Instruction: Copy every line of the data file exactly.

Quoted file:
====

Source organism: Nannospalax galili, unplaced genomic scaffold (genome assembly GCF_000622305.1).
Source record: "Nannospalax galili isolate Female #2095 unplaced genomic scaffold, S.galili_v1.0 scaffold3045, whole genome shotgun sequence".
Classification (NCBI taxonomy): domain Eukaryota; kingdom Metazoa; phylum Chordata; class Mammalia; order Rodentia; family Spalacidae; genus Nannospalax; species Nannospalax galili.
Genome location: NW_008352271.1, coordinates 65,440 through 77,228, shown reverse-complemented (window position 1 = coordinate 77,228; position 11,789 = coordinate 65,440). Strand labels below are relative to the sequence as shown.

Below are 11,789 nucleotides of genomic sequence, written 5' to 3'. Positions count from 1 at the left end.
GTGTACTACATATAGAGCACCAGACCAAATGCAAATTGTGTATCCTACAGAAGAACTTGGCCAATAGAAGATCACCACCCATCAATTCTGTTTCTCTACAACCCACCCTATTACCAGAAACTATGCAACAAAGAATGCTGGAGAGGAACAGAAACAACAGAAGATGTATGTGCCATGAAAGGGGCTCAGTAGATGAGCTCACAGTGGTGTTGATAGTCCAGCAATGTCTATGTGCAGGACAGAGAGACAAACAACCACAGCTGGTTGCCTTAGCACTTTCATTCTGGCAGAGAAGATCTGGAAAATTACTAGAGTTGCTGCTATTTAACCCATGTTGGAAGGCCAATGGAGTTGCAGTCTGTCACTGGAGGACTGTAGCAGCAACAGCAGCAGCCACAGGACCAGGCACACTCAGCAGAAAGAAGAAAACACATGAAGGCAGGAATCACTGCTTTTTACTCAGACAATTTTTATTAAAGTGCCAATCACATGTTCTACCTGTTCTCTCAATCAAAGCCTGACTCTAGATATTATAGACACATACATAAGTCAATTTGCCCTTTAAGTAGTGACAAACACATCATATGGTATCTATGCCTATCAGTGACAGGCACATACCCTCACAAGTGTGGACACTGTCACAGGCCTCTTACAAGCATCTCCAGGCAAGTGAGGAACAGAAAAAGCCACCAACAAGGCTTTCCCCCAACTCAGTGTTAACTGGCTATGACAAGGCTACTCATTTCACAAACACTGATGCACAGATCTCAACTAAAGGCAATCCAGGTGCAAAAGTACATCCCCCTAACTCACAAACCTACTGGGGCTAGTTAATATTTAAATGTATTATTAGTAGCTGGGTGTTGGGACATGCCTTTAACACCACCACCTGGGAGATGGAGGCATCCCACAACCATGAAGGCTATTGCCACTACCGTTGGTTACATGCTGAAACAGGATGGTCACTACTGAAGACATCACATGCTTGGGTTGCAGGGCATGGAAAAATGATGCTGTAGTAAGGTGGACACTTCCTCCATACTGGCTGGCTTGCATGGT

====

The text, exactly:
Source organism: Nannospalax galili, unplaced genomic scaffold (genome assembly GCF_000622305.1).
Source record: "Nannospalax galili isolate Female #2095 unplaced genomic scaffold, S.galili_v1.0 scaffold3045, whole genome shotgun sequence".
Classification (NCBI taxonomy): domain Eukaryota; kingdom Metazoa; phylum Chordata; class Mammalia; order Rodentia; family Spalacidae; genus Nannospalax; species Nannospalax galili.
Genome location: NW_008352271.1, coordinates 65,440 through 77,228, shown reverse-complemented (window position 1 = coordinate 77,228; position 11,789 = coordinate 65,440). Strand labels below are relative to the sequence as shown.

Below are 11,789 nucleotides of genomic sequence, written 5' to 3'. Positions count from 1 at the left end.
GTGTACTACATATAGAGCACCAGACCAAATGCAAATTGTGTATCCTACAGAAGAACTTGGCCAATAGAAGATCACCACCCATCAATTCTGTTTCTCTACAACCCACCCTATTACCAGAAACTATGCAACAAAGAATGCTGGAGAGGAACAGAAACAACAGAAGATGTATGTGCCATGAAAGGGGCTCAGTAGATGAGCTCACAGTGGTGTTGATAGTCCAGCAATGTCTATGTGCAGGACAGAGAGACAAACAACCACAGCTGGTTGCCTTAGCACTTTCATTCTGGCAGAGAAGATCTGGAAAATTACTAGAGTTGCTGCTATTTAACCCATGTTGGAAGGCCAATGGAGTTGCAGTCTGTCACTGGAGGACTGTAGCAGCAACAGCAGCAGCCACAGGACCAGGCACACTCAGCAGAAAGAAGAAAACACATGAAGGCAGGAATCACTGCTTTTTACTCAGACAATTTTTATTAAAGTGCCAATCACATGTTCTACCTGTTCTCTCAATCAAAGCCTGACTCTAGATATTATAGACACATACATAAGTCAATTTGCCCTTTAAGTAGTGACAAACACATCATATGGTATCTATGCCTATCAGTGACAGGCACATACCCTCACAAGTGTGGACACTGTCACAGGCCTCTTACAAGCATCTCCAGGCAAGTGAGGAACAGAAAAAGCCACCAACAAGGCTTTCCCCCAACTCAGTGTTAACTGGCTATGACAAGGCTACTCATTTCACAAACACTGATGCACAGATCTCAACTAAAGGCAATCCAGGTGCAAAAGTACATCCCCCTAACTCACAAACCTACTGGGGCTAGTTAATATTTAAATGTATTATTAGTAGCTGGGTGTTGGGACATGCCTTTAACACCACCACCTGGGAGATGGAGGCATCCCACAACCATGAAGGCTATTGCCACTACCGTTGGTTACATGCTGAAACAGGATGGTCACTACTGAAGACATCACATGCTTGGGTTGCAGGGCATGGAAAAATGATGCTGTAGTAAGGTGGACACTTCCTCCATACTGGCTGGCTTGCATGGT